The Marlins finalized their six-year, $106 million agreement with shortstop Jose Reyes on Wednesday afternoon at baseball’s Winter Meetings in Dallas. What they didn’t reveal is how dangerously backloaded the money on that contract is. Here’s the tweet from Joel Sherman of the New York Post:
In other words, Reyes will earn just $10 million in 2012 and 2013, $16 million in 2014, then a whopping $22 million annually between 2015-2017. Which may or may not create some problems.
The Marlins, as with any franchise debuting a new stadium, have a few guaranteed years of strong attendance numbers. People will want to see the place, and they’ll want to see the new stars that the Fish are bringing in this offseason. But what happens if those attendance numbers begin to dwindle after the initial rush? What happens if Miami misses the playoffs for the first few seasons at the new park in Little Havana and the buzz suddenly wears off? Good luck executing another fire-sale with that kind of guaranteed money.
ESPN’s Jerry Crasnick reported on Monday that the Angels have received inquiries from multiple teams concerning starter Hector Santiago. He adds that the club is willing to listen to offers. Jon Morosi of FOX Sports and MLB Network reports that the Marlins are among the teams that have inquired.
Santiago, 28, has pitched to a 4.32 ERA with 96 strikeouts and 47 walks in 110 1/3 innings. Sabermetric statistics such as FIP, xFIP, and SIERA think the lefty has pitched even worse than his ERA indicates however, pitting 2016 as his worst performance to date.
Santiago is earning $5 million this season and will enter his third and final year of arbitration eligibility going into 2017.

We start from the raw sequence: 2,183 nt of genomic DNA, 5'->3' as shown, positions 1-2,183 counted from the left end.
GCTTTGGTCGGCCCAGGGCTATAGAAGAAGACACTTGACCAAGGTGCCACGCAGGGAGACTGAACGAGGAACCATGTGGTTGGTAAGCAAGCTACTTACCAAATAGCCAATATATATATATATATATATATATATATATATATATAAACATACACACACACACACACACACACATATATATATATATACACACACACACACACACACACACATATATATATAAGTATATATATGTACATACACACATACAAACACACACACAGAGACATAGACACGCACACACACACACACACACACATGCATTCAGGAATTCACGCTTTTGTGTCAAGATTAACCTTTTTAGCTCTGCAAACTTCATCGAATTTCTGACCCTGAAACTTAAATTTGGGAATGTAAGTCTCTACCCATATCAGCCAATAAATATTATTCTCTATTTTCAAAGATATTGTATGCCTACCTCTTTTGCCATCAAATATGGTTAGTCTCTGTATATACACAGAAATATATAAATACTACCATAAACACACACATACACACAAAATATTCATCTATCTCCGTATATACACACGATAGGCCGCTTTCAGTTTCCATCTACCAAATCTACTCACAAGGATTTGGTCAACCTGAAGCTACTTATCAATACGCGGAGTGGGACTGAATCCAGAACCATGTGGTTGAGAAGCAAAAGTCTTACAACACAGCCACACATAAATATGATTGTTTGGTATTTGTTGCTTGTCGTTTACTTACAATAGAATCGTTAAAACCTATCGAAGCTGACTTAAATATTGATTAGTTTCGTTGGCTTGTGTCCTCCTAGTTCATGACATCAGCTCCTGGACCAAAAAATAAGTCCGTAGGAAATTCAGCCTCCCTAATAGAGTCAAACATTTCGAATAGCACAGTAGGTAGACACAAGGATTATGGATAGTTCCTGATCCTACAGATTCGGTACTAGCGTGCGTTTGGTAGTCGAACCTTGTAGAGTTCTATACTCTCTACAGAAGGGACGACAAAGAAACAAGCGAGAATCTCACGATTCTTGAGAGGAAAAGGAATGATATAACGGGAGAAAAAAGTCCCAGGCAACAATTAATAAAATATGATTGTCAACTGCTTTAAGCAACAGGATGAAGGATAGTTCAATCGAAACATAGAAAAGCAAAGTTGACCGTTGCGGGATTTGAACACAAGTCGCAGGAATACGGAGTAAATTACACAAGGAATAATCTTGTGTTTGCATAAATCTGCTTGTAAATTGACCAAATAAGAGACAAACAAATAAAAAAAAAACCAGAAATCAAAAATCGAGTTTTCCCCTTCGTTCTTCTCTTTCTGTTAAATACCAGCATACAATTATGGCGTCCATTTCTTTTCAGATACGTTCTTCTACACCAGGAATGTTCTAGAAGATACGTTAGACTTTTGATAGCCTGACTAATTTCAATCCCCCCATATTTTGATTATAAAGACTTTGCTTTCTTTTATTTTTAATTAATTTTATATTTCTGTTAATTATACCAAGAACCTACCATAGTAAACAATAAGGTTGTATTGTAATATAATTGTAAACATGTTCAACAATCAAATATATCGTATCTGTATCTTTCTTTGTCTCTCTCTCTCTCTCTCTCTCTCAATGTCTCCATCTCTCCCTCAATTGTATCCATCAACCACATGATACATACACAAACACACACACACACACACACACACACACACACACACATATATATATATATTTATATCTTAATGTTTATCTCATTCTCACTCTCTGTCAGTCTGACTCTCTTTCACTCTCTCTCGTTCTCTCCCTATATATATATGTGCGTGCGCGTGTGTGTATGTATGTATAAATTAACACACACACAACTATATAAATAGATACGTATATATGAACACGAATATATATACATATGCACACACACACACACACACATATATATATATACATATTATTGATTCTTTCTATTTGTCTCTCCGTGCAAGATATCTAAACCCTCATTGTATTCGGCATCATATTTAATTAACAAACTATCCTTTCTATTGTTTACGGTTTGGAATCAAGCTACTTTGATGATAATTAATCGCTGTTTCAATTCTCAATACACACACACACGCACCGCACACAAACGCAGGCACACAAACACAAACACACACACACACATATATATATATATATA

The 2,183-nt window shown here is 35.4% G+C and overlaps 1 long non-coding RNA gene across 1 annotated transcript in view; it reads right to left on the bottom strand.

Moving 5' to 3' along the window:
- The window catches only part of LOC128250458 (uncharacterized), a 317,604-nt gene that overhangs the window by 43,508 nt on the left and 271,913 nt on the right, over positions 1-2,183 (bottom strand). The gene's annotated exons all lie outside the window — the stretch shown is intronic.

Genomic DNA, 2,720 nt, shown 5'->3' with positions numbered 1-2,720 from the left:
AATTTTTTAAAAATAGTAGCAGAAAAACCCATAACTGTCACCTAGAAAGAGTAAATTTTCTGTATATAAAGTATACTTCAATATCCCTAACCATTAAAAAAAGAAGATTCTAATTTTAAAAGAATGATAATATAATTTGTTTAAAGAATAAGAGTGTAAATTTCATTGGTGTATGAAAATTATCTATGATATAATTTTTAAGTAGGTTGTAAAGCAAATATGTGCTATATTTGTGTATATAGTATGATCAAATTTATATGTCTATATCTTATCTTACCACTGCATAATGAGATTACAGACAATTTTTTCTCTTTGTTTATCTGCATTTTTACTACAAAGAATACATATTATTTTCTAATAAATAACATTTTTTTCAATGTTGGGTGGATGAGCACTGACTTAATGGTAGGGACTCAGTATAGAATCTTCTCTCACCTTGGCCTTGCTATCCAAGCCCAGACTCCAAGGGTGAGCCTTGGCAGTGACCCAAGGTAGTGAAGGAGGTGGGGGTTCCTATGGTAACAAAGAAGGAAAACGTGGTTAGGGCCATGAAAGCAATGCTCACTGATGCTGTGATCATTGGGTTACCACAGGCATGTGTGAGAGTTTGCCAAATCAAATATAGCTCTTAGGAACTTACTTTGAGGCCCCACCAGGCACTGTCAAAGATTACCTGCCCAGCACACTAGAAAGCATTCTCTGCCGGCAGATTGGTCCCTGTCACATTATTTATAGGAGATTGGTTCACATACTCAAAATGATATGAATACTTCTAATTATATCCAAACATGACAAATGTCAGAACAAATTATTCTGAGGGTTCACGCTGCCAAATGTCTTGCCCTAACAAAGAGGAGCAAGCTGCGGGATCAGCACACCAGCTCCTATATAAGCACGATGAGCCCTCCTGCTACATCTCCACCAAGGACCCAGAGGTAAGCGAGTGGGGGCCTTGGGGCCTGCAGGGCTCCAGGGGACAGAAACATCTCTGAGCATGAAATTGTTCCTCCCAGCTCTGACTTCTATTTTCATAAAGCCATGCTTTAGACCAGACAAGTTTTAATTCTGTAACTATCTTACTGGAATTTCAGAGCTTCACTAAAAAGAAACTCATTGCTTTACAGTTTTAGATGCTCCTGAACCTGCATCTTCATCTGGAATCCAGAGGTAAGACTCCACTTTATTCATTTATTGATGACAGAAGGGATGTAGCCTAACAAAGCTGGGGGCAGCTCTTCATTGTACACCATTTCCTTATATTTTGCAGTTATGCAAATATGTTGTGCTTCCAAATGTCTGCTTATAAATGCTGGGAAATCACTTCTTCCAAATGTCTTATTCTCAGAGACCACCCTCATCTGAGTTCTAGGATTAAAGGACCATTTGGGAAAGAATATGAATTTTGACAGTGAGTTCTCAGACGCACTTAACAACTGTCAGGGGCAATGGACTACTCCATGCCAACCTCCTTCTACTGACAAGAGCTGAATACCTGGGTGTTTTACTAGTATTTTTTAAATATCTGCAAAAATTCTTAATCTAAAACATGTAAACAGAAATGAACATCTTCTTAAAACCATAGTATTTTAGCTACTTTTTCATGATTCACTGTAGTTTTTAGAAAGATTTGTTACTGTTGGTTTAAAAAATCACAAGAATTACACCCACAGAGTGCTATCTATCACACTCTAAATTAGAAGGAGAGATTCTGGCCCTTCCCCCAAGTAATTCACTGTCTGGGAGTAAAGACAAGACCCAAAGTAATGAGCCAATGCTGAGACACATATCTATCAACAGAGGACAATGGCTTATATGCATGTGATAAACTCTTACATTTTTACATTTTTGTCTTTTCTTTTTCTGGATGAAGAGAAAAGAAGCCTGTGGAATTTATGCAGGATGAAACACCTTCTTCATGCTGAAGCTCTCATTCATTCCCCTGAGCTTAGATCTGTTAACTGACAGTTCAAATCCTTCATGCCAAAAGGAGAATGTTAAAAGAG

We also learned earlier that, in an effort to bolster their starting rotation, the Marlins have also shown interest in Wade Miley of the Mariners and Jeremy Hellickson of the Phillies.
The Rangers placed DH Prince Fielder on the disabled list last week due to more neck discomfort. On Friday, Fielder met with Dr. Drew Dossett, who performed spinal fusion surgery on Fielder in 2014 for a herniated disk in his neck. Dossett has recommended another procedure, so Fielder will undergo season-ending surgery this week, Jeff Wilson of the Fort-Worth Star Telegram reports.
Fielder was having a rough season, batting .212/.292/.334 with eight home runs and 44 RBI in 370 plate appearances. He played in only 42 games in 2014, but returned in 2015 looking more like his old self. Unfortunately, neck and back issues are notoriously difficult to fix. Hopefully, this upcoming procedure does the trick for Fielder.
Fielder is owed $24 million per season through 2020, with the Tigers paying $6 million of it per season.